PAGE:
“Ken’s a strict constructionist and he’s a very fair-minded man,” says Morris, who contributed to Law’s campaign.
However, adverse publicity also has plagued Law in his bid for re-election to the 3rd Court.
In September, watchdog organization Texans for Public Justice filed complaints with Travis County Attorney David Escamilla, alleging that Law violated Texas Election Code §253.031(a) by accepting approximately $66,850 in campaign contributions prior to designating a campaign treasurer. The TPJ also alleges in the same complaint that Law violated Election Code §253.032(c) by accepting a $1,000 contribution from an out-of-state political action committee without providing the required information on that PAC. The watchdog group filed a similar complaint with the Texas Ethics Commission.
Michael S. Hull, a partner in Austin’s Hull Henricks & MacRae who represents Law in the matter, says the justice intends to comply with the law.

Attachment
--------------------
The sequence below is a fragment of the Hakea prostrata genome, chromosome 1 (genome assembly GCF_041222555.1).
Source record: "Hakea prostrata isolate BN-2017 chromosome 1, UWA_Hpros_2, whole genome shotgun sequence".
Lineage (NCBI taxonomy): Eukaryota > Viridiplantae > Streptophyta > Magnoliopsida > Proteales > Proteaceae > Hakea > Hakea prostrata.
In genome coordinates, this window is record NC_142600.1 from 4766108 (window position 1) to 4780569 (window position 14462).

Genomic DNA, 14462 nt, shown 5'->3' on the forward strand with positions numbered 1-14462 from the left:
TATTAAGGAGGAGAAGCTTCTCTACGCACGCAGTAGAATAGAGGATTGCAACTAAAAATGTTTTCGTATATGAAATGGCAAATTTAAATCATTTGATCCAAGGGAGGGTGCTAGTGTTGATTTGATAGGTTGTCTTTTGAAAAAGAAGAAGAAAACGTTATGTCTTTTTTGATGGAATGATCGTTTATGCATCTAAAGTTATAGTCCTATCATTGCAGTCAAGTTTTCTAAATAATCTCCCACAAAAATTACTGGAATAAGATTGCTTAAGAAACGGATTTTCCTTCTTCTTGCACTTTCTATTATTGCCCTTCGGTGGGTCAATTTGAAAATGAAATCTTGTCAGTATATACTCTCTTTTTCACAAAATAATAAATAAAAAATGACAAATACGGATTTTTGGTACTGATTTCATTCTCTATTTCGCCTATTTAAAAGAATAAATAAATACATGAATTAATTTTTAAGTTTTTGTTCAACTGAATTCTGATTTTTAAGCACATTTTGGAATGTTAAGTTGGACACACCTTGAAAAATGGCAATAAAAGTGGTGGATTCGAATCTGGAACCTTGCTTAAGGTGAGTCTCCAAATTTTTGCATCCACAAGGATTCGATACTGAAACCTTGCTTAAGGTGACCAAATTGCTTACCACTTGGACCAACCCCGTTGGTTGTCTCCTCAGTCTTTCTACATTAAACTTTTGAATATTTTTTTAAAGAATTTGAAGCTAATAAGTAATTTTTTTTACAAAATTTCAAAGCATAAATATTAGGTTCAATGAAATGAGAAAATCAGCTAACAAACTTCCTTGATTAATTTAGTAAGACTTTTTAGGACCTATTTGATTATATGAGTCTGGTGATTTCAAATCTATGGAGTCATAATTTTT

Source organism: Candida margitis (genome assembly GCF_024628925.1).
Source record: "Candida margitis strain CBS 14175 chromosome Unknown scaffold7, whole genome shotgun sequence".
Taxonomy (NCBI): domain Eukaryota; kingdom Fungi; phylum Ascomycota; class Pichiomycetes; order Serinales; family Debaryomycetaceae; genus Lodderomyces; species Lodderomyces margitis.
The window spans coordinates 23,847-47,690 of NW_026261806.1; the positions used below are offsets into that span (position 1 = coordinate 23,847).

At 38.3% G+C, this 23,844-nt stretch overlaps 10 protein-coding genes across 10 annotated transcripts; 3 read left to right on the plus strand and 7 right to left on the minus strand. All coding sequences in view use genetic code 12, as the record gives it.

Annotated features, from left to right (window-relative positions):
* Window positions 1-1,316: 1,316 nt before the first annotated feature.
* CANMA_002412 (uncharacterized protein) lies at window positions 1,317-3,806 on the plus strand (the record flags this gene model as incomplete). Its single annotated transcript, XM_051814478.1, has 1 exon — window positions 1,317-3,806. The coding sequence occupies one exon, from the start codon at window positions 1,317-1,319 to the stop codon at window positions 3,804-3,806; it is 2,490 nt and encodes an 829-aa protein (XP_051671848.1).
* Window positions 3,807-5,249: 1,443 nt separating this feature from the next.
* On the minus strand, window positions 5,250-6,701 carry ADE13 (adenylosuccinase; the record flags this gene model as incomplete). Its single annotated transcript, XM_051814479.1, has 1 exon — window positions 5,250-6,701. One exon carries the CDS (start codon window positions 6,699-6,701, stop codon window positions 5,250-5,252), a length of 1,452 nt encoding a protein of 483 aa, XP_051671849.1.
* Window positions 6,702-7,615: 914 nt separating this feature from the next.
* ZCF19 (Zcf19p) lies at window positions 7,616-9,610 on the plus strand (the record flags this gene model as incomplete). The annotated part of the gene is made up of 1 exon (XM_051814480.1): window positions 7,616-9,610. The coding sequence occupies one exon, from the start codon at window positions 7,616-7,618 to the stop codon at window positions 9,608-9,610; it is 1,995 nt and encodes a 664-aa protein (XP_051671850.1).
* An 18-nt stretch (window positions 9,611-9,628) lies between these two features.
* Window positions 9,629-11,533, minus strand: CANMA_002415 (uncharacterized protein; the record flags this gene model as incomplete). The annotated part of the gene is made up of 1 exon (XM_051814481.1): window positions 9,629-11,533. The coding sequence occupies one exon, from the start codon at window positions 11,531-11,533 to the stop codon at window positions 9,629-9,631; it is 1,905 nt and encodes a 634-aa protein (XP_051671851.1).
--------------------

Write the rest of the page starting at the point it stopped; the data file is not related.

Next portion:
“He has filed clarifying paperwork with the Ethics Commission and has retained people to help him with his future filings,” Hull says.
Law and Patterson, one of two Democrats on the 3rd Court, also have been at odds recently, prompting Patterson to file a petition for a writ of mandamus at the Texas Supreme Court.
In her petition, filed Oct. 10, Patterson alleges that Law instructed the 3rd Court’s clerk not to file her dissenting opinion to the 3rd Court’s refusal to recuse Justice Alan Waldrop, a Republican, from cases involving two political associates of former U.S. Rep. Tom DeLay. [See "3rd Court Dispute Over Dissent Now at Texas Supreme Court," Texas Lawyer, Oct. 20, 2008, page 4.]
In his Oct. 13 reply to Patterson’s petition, Law alleges that he enforced the 3rd Court’s standard policy requiring all justices to circulate draft opinions to other members of the court before the court releases the opinions.
The Supreme Court had not made a decision on Patterson’s petition before presstime.